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Edward L. Pierce, Memoir and letters of Charles Sumner: volume 2, Chapter 16: events at home.—Letters of friends.—December, 1837, to March, 1839.—Age 26-28. (search)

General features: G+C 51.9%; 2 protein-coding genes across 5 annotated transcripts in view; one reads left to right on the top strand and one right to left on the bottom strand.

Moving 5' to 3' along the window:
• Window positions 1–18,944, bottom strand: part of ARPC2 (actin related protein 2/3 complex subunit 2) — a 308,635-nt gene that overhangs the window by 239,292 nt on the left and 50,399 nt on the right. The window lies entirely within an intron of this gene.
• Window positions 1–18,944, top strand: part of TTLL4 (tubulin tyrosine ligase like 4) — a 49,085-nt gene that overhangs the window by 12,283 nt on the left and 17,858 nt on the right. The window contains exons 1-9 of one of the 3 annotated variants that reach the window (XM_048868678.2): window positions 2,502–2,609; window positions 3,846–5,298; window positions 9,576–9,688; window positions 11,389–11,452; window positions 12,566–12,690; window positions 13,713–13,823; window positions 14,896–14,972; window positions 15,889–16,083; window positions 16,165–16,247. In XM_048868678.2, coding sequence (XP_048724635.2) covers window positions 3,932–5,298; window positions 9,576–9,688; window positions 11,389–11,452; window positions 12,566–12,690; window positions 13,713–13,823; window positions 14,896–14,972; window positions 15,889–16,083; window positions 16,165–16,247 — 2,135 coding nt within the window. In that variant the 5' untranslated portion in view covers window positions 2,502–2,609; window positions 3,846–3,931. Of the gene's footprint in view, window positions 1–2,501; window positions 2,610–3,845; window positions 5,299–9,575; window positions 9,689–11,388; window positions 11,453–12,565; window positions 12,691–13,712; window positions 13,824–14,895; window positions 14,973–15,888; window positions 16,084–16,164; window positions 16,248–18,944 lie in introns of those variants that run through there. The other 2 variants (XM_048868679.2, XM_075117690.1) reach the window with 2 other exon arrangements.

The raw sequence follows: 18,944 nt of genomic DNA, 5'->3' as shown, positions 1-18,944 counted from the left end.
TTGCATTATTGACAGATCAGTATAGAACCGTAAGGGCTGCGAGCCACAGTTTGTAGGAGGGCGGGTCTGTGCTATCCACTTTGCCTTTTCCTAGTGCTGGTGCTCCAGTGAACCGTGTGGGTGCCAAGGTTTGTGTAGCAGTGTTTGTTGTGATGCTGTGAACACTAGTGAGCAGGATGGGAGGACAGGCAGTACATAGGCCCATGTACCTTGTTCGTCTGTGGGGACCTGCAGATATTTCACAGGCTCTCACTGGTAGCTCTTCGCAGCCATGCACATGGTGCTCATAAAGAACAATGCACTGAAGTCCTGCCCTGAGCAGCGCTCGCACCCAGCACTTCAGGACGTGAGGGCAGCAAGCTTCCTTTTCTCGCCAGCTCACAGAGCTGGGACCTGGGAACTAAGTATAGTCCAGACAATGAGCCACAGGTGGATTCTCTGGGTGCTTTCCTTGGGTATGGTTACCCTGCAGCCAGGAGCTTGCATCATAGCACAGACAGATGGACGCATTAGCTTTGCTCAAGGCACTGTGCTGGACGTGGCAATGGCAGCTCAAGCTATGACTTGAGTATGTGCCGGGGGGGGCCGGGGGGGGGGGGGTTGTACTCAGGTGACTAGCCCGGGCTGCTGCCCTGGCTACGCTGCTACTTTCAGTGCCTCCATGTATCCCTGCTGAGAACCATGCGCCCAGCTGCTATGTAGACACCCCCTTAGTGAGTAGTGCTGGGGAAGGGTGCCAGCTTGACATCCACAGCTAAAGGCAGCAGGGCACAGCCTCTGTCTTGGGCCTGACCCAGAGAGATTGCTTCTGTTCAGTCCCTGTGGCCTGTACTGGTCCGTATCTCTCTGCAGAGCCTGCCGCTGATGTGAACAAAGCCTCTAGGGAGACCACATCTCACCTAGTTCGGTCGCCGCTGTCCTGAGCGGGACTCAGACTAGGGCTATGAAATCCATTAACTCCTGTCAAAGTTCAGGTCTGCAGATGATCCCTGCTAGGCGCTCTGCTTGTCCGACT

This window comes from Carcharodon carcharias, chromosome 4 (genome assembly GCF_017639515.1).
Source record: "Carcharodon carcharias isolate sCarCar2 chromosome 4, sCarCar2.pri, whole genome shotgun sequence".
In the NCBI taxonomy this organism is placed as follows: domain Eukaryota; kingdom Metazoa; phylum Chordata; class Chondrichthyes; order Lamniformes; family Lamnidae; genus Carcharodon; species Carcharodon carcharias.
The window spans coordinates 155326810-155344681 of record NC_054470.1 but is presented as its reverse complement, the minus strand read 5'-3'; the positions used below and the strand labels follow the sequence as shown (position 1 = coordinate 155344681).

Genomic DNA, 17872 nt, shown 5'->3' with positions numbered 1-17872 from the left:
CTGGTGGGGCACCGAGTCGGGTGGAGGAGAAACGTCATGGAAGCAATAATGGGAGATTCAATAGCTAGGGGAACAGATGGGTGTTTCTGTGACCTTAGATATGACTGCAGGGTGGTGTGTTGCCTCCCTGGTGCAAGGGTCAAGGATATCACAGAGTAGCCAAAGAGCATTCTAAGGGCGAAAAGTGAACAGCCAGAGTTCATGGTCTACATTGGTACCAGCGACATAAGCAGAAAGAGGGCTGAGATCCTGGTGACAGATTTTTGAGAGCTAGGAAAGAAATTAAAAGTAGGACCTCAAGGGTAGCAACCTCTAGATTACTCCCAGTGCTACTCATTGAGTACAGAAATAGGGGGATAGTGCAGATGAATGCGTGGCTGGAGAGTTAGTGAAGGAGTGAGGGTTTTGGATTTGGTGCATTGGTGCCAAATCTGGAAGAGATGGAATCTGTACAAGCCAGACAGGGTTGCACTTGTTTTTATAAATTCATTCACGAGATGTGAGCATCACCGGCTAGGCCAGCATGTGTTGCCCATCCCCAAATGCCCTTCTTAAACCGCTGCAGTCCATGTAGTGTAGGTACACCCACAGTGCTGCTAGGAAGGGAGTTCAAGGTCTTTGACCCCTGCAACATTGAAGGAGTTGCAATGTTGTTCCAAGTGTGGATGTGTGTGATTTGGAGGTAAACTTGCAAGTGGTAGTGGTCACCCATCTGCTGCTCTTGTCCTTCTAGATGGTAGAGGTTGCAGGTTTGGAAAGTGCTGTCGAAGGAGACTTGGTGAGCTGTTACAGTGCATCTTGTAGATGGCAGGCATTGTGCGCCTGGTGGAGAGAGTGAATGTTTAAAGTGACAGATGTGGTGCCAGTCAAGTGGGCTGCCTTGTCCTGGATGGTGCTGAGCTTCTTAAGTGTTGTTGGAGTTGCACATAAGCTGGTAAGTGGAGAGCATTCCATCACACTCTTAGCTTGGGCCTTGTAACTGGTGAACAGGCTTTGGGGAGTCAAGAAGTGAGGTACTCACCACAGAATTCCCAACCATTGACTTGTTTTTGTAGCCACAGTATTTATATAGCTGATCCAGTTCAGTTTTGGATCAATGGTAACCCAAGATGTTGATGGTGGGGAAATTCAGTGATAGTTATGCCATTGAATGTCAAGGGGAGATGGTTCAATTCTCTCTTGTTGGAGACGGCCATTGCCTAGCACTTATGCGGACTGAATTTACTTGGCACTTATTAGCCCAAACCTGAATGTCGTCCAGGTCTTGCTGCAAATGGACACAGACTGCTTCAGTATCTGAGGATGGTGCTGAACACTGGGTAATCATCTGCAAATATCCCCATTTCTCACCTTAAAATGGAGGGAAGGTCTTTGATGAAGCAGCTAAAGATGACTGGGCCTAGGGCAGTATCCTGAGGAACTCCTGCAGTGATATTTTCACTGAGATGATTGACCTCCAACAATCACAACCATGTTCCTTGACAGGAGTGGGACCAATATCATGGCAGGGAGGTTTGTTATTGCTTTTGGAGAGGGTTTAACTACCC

the most remarkable in our history,—which began in 1837, still continued. The failure of some Boston banks had spread unusual distrust. Few local improvements were in progress; but it was thought worthy of record at the time that around the Common had been built a sidewalk, which, as a much-frequented promenade, was called The Lovers' Chase. The domestic life of Sumner's friends underwent changes. Cleveland and Felton were now both married. The former was living at Pine Bank, near Jamaica Pond, and the latter in a new house he had built at Cambridge. Captain R. B. Forbes was embarking for China to make another fortune. Hillard met with one of the saddest of bereavements,—the loss of an only child. Young William Story had passed from College to Law School, and was making his first essays in sculpture,—the busts of his father and a classmate. The Five of Clubs, now four only,—Felton, Cleveland, Hillard, Longfellow,—kept up their reunions, always commemorating at firesides